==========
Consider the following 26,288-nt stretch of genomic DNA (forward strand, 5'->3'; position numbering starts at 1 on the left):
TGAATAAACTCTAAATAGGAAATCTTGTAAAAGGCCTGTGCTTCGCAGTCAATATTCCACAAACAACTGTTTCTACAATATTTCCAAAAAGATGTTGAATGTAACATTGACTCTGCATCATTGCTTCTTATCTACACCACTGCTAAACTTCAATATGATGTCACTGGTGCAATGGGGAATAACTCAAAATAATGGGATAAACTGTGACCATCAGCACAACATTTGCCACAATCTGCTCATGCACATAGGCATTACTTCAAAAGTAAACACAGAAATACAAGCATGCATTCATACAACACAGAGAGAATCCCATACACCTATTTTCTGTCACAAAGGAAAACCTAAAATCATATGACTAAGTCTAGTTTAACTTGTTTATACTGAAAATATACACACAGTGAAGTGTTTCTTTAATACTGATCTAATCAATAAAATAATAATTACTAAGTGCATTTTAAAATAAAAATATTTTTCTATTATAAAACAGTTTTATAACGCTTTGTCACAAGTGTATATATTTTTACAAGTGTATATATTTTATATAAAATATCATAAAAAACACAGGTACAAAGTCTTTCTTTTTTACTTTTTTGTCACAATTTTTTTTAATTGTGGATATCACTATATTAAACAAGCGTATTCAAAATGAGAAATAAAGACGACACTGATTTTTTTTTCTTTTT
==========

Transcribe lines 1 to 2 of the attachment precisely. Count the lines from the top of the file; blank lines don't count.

Consider the following 26,288-nt stretch of genomic DNA (forward strand, 5'->3'; position numbering starts at 1 on the left):
TGAATAAACTCTAAATAGGAAATCTTGTAAAAGGCCTGTGCTTCGCAGTCAATATTCCACAAACAACTGTTTCTACAATATTTCCAAAAAGATGTTGAATGTAACATTGACTCTGCATCATTGCTTCTTATCTACACCACTGCTAAACTTCAATATGATGTCACTGGTGCAATGGGGAATAACTCAAAATAATGGGATAAACTGTGACCATCAGCACAACATTTGCCACAATCTGCTCATGCACATAGGCATTACTTCAAAAGTAAACACAGAAATACAAGCATGCATTCATACAACACAGAGAGAATCCCATACACCTATTTTCTGTCACAAAGGAAAACCTAAAATCATATGACTAAGTCTAGTTTAACTTGTTTATACTGAAAATATACACACAGTGAAGTGTTTCTTTAATACTGATCTAATCAATAAAATAATAATTACTAAGTGCATTTTAAAATAAAAATATTTTTCTATTATAAAACAGTTTTATAACGCTTTGTCACAAGTGTATATATTTTTACAAGTGTATATATTTTATATAAAATATCATAAAAAACACAGGTACAAAGTCTTTCTTTTTTACTTTTTTGTCACAATTTTTTTTAATTGTGGATATCACTATATTAAACAAGCGTATTCAAAATGAGAAATAAAGACGACACTGATTTTTTTTTCTTTTT